If a treatment doesn’t work, quit.

DVinci_Symbol.jpgHere’s my unpopular opinion: Go ahead and expect fast results from the CAM treatment you’re trying.

Don’t fall for the pitch “this isn’t surgery… it takes time for your system to change”.

While the argument is true, the implication can cost you thousands of dollars without any benefit to your health.

I’ve seen it too often: new clients tell me about the doctors/practitioners they paid, faithfully, for several treatments per week, for a whole year, without any improvement of their problem!                               
The “change of their system” never happened. And some of them are downright broke when they get to me… and they schedule a free consultation because a friend told them “she’s not going to salespitch you–she really wants to help. You can tell her you can’t afford any treatment, and she will at least show you a few exercises.”

Now… I don’t work miracles. I have clients who’ve been seeing me for years, because some problems take years to be resolved. And others can never be healed–but they benefit from good maintenance. Important for me is that my clients see clearly defined results, as in “last week I was climbing the stairs in my daughters house, and I didn’t even have to hold onto the railing, and I didn’t have any of the pain that I used to”.

If I don’t see results like that, I refer to someone else. Fortunately I have some really great therapists around.

Let’s take acupuncture as an example (just because that’s what I used to work with). I’ve told you to be careful with cheap acupuncture. But hey, you can also get expensive acupuncture with no results–and an authority figure telling you that you are too impatient, that holistic medicine is no magic pill, and that you should get another 10 treatments.

The truth is, you should feel a change. If not after a first, then after a second treatment. When you’re there for the third one, and Dr. Needle proceeds to use the same points that didn’t give you ANY result before, don’t schedule  another appointment. Wait a courteous few days, just for the benefit of the doubt, and if you still don’t feel that ANYTHING is different, find somebody else.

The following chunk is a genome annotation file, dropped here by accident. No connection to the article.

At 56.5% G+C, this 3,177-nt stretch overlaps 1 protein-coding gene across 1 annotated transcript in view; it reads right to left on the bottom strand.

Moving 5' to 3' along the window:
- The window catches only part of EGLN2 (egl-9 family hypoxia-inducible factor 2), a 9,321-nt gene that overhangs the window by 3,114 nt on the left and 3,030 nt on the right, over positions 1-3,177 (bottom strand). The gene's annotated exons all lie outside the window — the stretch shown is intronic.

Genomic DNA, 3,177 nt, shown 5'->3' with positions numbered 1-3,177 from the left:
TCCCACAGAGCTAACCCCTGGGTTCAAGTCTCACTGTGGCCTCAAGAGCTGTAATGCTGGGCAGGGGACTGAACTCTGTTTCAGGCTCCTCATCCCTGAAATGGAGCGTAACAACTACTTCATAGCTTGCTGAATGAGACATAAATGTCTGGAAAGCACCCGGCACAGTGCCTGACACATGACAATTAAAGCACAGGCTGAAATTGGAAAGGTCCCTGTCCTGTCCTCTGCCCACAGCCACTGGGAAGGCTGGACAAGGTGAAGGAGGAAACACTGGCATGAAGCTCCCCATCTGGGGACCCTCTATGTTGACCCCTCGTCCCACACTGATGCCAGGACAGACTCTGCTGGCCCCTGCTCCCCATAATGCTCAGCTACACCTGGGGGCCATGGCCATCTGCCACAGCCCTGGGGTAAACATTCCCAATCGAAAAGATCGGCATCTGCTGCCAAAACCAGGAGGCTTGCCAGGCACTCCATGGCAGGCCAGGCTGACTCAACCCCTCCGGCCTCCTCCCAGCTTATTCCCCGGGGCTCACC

If nothing changed, the treatment didn’t do anything. It happens. Every person responds differently. Why the practitioner would do THE EXACT SAME treatment is only explicable by ignorance or laziness. Or the kind of arrogance that says “Oh yes, there were changes. The patient is just too unaware to feel them.”

What kind of change should you look for? Admittedly, they can be subtle.

- do you sleep better?  - do you have more energy? – did you feel relaxed for the rest of the day? – did your mood improve? -

- Did your pain (or whatever symptom you came in for) ease off? Even if it’s just a little, and even if you just felt great for a few hours, this is a good sign that with further treatments the change will be more stable.

It is true that healing takes time. But the first steps should include some kind of sign that you’re on the right track. Some silver lining.

Bottom line: If nothing changes at all, discuss it with your practitioner. Ask them what changes you should be looking for. Write down how you feel every day so you can give clear feedback.

If they aren’t interested in talking to you, get the hell out of there.

What is your experience? Do you feel like you got ripped off? Or do you have a story that proves me wrong? Please comment! I’m always happy to learn.

3 thoughts on “If a treatment doesn’t work, quit.

  1. Pingback: Tools for Massage Therapists « lumuellerkaul

  2. Disclaimer: I work at Balance Orlando.

    Lu, my protocol for a lot of things is to 1.) ask if they have seen a doctor or had an MRI to rule out anything super serious. Many times they have and I am a second or third resort after they have tried a doctor or PT. (I once had a bone tumor myself and only could find out via xray. All the massaging in the world wasn’t going to help the leg pain I had. I have also seen a patient presenting in the hospital with what felt like a “pulled muscle,” only to discover he was chock full of blood clots, even in the lungs. But, after the really bad stuff is ruled out, I often tell people to give me four sessions possibly over as short of a time as two weeks — seeing them twice a week for two weeks. If after that time they don’t see a very noticeable, if not significant improvement in their pain or range of motion — then what I am doing is just not working. A LOT of people are going to see improvement after one session. After those four sessions, many are “cured.” This is why I get irritated that massage therapy is not the first choice instead of the third or fourth choice for more people. I will say, my “four session,” encouragement does NOT hold true for those many people who come for maintenance, stress management, routine tension, etc., which is chronic in our culture. Those people can keep coming. I personally get some form of massage 1-2x per week and utterly LOVE that and think it helps me on so many levels that I can’t imagine not getting it. I am talking about people who present with a real problem shoulder or tingling in their arms, etc. and want it fixed. I may be able to help in one session, but give me four and I will call it quits if you aren’t better.

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